General Election

Constituency profile: South Antrim pits Ulster Unionist Remainer against DUP Brexiteer

Belfast International Airport is among the major employers in South Antrim. Picture by Charles McQuillan/Pacemaker

STRETCHING from Mallusk on the edge of the Belfast metropolitan area to the western banks of Lough Neagh and north to Randalstown and Toome, South Antrim is a constituency roughly evenly split between the urban and rural.

It's an area with many big dairy farmers, a fair bit of industry and Belfast International Airport.

Well served by air, road and rail links, unemployment has traditionally been low in South Antrim and the number of benefits claimants comparatively small.

In the 2016 referendum, the constituency voted by a narrow majority of 557 to leave the EU.

While nothing is ever certain in politics, we are effectively guaranteed that whoever tops the poll here on December 12 will be a unionist. This is after all a constituency which once boasted the highest level of support for the Ulster Unionist Party anywhere in the north.

There was even a period up to the 1950s when the seat wasn't contested by an any other party.

In 1979, late Ulster Unionist leader Jim Molyneaux's majority of 38,868 was the highest across all Westminster constituencies and though his successor Clifford Forsythe never quite commanded the same level of support after boundary changes reduced its size, South Antrim remained very much a safe UUP seat.

However, the DUP belatedly began challenging its establishment rival when the incumbent's death forced a by-election in 2000.

Contesting the seat for the first time in 17 years, the DUP's William McCrea won with a majority of 822 only to see the seat regained on the UUP's behalf by David Burnside in the following June's general election.

This began what has been characterised as a 'tug of war' contest, which has seen the seat switch back and forth between the UUP and DUP no fewer than five times in the past 20 years.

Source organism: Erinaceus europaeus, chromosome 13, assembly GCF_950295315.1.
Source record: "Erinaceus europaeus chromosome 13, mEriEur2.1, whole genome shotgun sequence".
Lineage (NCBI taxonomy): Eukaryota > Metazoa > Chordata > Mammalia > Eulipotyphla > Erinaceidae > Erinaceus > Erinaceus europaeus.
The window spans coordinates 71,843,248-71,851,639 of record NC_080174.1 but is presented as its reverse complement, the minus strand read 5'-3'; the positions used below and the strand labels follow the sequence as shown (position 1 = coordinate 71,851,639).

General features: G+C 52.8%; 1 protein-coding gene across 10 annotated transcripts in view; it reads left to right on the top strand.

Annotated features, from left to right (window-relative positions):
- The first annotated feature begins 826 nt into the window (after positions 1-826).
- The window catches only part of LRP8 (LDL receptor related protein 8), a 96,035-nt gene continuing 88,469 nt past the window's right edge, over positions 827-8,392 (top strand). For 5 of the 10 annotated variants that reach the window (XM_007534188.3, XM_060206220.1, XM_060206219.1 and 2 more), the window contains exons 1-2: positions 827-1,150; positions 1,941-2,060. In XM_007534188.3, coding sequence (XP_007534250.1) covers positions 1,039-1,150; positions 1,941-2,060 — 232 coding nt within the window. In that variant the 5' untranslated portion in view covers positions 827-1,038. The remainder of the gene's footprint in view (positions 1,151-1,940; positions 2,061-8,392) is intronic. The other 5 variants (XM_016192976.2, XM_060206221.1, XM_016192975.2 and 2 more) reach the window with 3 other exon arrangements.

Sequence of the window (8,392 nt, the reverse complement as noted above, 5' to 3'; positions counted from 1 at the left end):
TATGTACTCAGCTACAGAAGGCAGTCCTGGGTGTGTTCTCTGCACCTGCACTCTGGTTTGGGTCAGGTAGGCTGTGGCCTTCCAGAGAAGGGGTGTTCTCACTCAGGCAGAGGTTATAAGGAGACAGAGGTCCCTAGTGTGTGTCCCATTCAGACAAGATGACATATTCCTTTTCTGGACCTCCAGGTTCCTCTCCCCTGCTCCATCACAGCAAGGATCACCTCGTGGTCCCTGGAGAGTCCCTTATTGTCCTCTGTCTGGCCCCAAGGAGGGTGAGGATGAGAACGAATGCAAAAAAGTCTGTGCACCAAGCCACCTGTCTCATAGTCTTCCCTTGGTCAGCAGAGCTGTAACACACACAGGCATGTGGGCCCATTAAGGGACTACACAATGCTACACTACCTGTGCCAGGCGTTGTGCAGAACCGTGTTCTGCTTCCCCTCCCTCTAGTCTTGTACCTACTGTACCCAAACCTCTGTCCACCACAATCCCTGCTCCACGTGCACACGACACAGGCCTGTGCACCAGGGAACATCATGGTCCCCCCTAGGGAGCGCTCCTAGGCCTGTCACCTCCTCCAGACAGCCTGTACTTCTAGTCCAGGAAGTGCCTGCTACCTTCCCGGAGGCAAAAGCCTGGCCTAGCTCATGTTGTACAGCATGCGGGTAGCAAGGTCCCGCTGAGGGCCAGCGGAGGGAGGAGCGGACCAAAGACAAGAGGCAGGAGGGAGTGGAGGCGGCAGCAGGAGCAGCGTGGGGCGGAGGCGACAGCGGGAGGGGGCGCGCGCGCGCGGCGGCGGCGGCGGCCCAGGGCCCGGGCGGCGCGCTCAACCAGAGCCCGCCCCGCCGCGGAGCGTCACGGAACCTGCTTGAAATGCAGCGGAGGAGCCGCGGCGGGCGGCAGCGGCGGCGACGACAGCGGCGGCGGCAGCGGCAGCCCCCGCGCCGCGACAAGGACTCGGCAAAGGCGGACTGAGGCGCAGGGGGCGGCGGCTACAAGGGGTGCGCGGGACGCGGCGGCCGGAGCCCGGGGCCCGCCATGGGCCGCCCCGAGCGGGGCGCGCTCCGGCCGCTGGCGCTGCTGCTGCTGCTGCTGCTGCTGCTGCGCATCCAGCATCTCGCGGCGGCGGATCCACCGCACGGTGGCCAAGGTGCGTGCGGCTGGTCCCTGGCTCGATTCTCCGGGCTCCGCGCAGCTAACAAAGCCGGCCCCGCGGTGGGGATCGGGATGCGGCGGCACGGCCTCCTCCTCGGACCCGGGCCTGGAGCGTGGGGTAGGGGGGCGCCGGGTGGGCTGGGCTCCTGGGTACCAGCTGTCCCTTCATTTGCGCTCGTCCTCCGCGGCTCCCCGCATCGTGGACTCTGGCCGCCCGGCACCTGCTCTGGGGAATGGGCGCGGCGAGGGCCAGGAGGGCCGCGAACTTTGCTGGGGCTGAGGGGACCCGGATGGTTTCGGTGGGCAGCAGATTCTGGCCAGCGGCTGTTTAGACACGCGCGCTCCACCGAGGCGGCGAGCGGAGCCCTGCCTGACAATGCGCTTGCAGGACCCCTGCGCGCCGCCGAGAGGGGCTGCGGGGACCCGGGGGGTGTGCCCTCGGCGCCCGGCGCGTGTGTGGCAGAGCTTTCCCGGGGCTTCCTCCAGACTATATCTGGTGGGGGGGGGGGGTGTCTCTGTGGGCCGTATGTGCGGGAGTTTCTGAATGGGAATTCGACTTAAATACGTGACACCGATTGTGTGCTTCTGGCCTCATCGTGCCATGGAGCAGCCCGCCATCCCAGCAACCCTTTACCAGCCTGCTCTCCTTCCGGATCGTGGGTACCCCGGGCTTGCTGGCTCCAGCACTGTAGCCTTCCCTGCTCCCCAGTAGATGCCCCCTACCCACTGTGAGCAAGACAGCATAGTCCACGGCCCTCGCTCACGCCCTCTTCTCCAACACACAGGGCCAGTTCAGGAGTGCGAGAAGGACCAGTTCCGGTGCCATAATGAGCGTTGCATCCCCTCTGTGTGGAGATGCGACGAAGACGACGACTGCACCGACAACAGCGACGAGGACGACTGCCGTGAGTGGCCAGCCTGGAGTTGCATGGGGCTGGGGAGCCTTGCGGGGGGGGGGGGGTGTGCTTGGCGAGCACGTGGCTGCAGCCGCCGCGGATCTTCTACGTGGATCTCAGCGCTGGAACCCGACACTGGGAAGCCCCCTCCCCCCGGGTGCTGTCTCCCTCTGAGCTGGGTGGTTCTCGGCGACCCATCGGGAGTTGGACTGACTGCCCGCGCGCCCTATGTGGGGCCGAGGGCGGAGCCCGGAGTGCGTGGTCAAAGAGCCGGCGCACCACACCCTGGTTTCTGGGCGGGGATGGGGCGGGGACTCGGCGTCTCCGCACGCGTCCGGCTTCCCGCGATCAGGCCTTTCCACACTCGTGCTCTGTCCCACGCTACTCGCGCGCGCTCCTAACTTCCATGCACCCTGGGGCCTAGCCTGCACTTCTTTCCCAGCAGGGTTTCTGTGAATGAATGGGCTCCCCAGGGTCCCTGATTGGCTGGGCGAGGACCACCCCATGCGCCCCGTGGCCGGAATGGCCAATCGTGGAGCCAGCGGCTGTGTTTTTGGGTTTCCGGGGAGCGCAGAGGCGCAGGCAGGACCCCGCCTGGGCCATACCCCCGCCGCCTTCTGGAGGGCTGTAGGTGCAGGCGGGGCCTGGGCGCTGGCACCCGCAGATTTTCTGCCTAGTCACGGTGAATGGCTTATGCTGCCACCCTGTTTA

The last Ulster Unionist to be victorious in South Antrim was Danny Kinahan, a politically moderate, former British soldier who ousted his Free P firebrand rival in 2015.

That result surprised many, though given the level of animosity for the sitting MP, who once shared a platform with notorious LVF killer Billy Wright, it shouldn't have been entirely unexpected.

In the 2017 Westminster election, the DUP's Paul Girvan took the seat back from Kinahan and the two are set to go head-to-head once again in an intra-unionist battle that pits a hard Brexiteer against a Remainer, who having reluctantly accepted the UK-wide outcome of the 2016 referendum is now deeply concerned about the consequences of Boris Johnson's withdrawal agreement.

Notably, the UUP's Stormont representative in South Antrim is the party's recently appointed leader Steve Aiken, who in what appears to be an acknowledgement that his colleague is likely to poll better, has opted to run against Sammy Wilson next door in East Antrim.

While Sinn Féin's Declan Kearney, also the party's Westminster candidate, topped the poll in South Antrim in the 2017 assembly election, nationalist votes in this constituency only really matter in a first-past-the-post contest when they are cast tactically and Kinahan's prospects may be dependent on how many non-unionist votes he can attract.

The SDLP is running a candidate in South Antrim and hasn't been entirely clear why it isn't stepping aside as it did in North Belfast and North Down, given the Ulster Unionist candidate's professed support for the EU.

Also running is John Blair, who succeeded former Alliance leader David Ford as the party's MLA in the constituency.



John Blair (ALL)

Paul Girvan (DUP)

Declan Kearney (SF)

Danny Kinahan (UUP)

Roisin Lynch (SDLP)


DUP - 38.2%

UUP - 30.8%

SF - 18.1%

ALL - 7.4%

SDLP - 5.4%

Electorate: 68,244

Majority: 3,208

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General Election